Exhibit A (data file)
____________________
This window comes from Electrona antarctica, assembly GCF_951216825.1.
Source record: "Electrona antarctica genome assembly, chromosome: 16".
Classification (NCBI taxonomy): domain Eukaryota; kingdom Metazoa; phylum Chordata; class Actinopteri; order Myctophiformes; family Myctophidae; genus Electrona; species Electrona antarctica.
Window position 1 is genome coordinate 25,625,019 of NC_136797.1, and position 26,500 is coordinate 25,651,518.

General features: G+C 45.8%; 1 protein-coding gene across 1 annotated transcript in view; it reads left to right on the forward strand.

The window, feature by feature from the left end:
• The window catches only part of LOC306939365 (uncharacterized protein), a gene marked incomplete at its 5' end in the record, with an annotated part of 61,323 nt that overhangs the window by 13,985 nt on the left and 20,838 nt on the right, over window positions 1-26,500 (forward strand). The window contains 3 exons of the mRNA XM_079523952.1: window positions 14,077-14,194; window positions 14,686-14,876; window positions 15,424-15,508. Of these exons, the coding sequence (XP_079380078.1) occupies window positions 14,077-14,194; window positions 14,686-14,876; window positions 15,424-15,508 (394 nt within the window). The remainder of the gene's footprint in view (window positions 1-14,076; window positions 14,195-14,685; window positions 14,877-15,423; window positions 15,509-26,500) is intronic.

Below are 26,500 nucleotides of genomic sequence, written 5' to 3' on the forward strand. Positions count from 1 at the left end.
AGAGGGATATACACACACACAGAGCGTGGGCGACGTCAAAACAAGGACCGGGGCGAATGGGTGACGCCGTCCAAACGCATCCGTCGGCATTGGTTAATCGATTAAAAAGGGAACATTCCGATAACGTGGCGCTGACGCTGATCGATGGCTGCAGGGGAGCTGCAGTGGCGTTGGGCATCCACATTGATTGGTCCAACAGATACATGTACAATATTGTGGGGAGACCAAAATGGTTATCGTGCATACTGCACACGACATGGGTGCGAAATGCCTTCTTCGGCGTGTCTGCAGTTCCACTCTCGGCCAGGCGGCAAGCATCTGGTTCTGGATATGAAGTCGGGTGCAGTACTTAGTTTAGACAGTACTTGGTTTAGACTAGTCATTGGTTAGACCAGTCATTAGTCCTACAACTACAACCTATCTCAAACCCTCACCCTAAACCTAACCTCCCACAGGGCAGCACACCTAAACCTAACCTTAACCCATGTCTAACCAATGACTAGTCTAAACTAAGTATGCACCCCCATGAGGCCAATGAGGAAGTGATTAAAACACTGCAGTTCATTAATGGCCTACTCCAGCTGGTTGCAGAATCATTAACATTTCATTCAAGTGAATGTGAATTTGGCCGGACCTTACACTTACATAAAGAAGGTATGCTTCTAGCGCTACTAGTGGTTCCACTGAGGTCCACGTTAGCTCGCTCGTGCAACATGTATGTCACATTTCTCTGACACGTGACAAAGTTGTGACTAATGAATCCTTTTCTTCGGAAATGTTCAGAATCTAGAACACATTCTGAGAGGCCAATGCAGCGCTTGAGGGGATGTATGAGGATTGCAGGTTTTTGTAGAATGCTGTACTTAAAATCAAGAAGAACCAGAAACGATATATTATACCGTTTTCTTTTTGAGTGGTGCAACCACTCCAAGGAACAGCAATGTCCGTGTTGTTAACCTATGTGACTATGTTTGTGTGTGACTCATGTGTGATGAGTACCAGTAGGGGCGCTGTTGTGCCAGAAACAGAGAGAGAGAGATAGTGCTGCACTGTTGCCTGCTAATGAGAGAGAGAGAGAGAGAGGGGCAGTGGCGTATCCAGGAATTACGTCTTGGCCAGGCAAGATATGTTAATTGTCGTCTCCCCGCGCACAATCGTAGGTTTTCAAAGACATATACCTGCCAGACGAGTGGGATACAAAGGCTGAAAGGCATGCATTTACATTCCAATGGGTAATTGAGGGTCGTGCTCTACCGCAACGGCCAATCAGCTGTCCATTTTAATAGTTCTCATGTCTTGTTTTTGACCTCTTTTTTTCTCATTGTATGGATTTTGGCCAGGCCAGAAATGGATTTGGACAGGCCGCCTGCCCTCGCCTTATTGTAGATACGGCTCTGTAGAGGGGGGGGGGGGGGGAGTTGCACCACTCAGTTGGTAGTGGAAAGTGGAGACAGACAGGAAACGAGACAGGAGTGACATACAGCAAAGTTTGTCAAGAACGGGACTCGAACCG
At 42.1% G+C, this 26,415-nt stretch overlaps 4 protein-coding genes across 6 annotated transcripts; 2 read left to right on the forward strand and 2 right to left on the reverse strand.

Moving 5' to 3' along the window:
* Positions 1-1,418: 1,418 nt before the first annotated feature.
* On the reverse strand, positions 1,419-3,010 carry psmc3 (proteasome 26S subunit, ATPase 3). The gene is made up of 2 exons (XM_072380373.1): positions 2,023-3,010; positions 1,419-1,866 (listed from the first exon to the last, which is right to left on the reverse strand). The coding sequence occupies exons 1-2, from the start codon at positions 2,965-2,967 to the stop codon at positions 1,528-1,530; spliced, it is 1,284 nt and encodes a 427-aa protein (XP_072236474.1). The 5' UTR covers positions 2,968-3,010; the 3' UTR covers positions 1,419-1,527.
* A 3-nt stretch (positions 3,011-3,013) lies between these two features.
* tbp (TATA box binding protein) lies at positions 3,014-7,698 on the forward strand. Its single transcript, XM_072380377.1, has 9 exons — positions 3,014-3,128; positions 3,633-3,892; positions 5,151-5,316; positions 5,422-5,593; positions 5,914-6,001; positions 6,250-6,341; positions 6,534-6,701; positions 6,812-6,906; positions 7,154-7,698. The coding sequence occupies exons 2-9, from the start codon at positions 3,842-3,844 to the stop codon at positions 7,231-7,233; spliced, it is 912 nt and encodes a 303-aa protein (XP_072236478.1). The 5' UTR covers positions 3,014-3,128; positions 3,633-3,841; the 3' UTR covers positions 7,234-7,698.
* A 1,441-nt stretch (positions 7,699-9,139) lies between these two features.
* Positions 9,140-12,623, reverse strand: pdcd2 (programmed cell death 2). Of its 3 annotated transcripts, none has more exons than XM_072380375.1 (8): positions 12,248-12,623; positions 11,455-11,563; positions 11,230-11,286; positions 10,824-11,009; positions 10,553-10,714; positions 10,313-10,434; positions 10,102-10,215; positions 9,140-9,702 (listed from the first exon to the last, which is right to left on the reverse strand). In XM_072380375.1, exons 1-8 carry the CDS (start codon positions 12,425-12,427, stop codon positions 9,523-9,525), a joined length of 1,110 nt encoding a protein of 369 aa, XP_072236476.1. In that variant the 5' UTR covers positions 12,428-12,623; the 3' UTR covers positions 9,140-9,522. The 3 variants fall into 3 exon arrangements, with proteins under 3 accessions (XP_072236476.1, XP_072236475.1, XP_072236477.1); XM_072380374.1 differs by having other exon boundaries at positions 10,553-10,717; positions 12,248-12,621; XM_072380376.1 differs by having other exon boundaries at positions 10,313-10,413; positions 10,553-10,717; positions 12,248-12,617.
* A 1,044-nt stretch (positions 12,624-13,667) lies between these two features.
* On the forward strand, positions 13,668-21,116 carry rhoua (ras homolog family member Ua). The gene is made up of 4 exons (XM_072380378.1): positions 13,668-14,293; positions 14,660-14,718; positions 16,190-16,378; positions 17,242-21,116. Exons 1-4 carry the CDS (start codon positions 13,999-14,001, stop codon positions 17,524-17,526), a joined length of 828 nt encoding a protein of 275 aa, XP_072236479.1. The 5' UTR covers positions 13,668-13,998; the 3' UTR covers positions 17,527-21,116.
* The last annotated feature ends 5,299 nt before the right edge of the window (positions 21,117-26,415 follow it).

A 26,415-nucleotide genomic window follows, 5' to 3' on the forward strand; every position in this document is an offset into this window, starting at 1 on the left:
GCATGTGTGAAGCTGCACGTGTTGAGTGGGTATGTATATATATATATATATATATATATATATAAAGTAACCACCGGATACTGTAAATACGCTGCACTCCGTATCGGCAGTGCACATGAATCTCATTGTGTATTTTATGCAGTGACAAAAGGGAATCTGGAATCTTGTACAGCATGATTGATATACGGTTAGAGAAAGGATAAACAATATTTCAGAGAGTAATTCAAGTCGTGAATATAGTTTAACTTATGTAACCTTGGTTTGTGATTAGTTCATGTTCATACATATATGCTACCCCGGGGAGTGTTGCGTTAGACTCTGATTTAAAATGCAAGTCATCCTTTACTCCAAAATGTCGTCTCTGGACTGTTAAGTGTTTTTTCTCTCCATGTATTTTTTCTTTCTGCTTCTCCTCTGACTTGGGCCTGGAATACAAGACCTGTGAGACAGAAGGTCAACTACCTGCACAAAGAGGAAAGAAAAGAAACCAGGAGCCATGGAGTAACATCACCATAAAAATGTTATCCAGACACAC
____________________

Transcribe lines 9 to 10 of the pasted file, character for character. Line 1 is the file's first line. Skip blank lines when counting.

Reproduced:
AGAGGGATATACACACACACAGAGCGTGGGCGACGTCAAAACAAGGACCGGGGCGAATGGGTGACGCCGTCCAAACGCATCCGTCGGCATTGGTTAATCGATTAAAAAGGGAACATTCCGATAACGTGGCGCTGACGCTGATCGATGGCTGCAGGGGAGCTGCAGTGGCGTTGGGCATCCACATTGATTGGTCCAACAGATACATGTACAATATTGTGGGGAGACCAAAATGGTTATCGTGCATACTGCACACGACATGGGTGCGAAATGCCTTCTTCGGCGTGTCTGCAGTTCCACTCTCGGCCAGGCGGCAAGCATCTGGTTCTGGATATGAAGTCGGGTGCAGTACTTAGTTTAGACAGTACTTGGTTTAGACTAGTCATTGGTTAGACCAGTCATTAGTCCTACAACTACAACCTATCTCAAACCCTCACCCTAAACCTAACCTCCCACAGGGCAGCACACCTAAACCTAACCTTAACCCATGTCTAACCAATGACTAGTCTAAACTAAGTATGCACCCCCATGAGGCCAATGAGGAAGTGATTAAAACACTGCAGTTCATTAATGGCCTACTCCAGCTGGTTGCAGAATCATTAACATTTCATTCAAGTGAATGTGAATTTGGCCGGACCTTACACTTACATAAAGAAGGTATGCTTCTAGCGCTACTAGTGGTTCCACTGAGGTCCACGTTAGCTCGCTCGTGCAACATGTATGTCACATTTCTCTGACACGTGACAAAGTTGTGACTAATGAATCCTTTTCTTCGGAAATGTTCAGAATCTAGAACACATTCTGAGAGGCCAATGCAGCGCTTGAGGGGATGTATGAGGATTGCAGGTTTTTGTAGAATGCTGTACTTAAAATCAAGAAGAACCAGAAACGATATATTATACCGTTTTCTTTTTGAGTGGTGCAACCACTCCAAGGAACAGCAATGTCCGTGTTGTTAACCTATGTGACTATGTTTGTGTGTGACTCATGTGTGATGAGTACCAGTAGGGGCGCTGTTGTGCCAGAAACAGAGAGAGAGAGATAGTGCTGCACTGTTGCCTGCTAATGAGAGAGAGAGAGAGAGAGGGGCAGTGGCGTATCCAGGAATTACGTCTTGGCCAGGCAAGATATGTTAATTGTCGTCTCCCCGCGCACAATCGTAGGTTTTCAAAGACATATACCTGCCAGACGAGTGGGATACAAAGGCTGAAAGGCATGCATTTACATTCCAATGGGTAATTGAGGGTCGTGCTCTACCGCAACGGCCAATCAGCTGTCCATTTTAATAGTTCTCATGTCTTGTTTTTGACCTCTTTTTTTCTCATTGTATGGATTTTGGCCAGGCCAGAAATGGATTTGGACAGGCCGCCTGCCCTCGCCTTATTGTAGATACGGCTCTGTAGAGGGGGGGGGGGGGGGAGTTGCACCACTCAGTTGGTAGTGGAAAGTGGAGACAGACAGGAAACGAGACAGGAGTGACATACAGCAAAGTTTGTCAAGAACGGGACTCGAACCG
At 42.1% G+C, this 26,415-nt stretch overlaps 4 protein-coding genes across 6 annotated transcripts; 2 read left to right on the forward strand and 2 right to left on the reverse strand.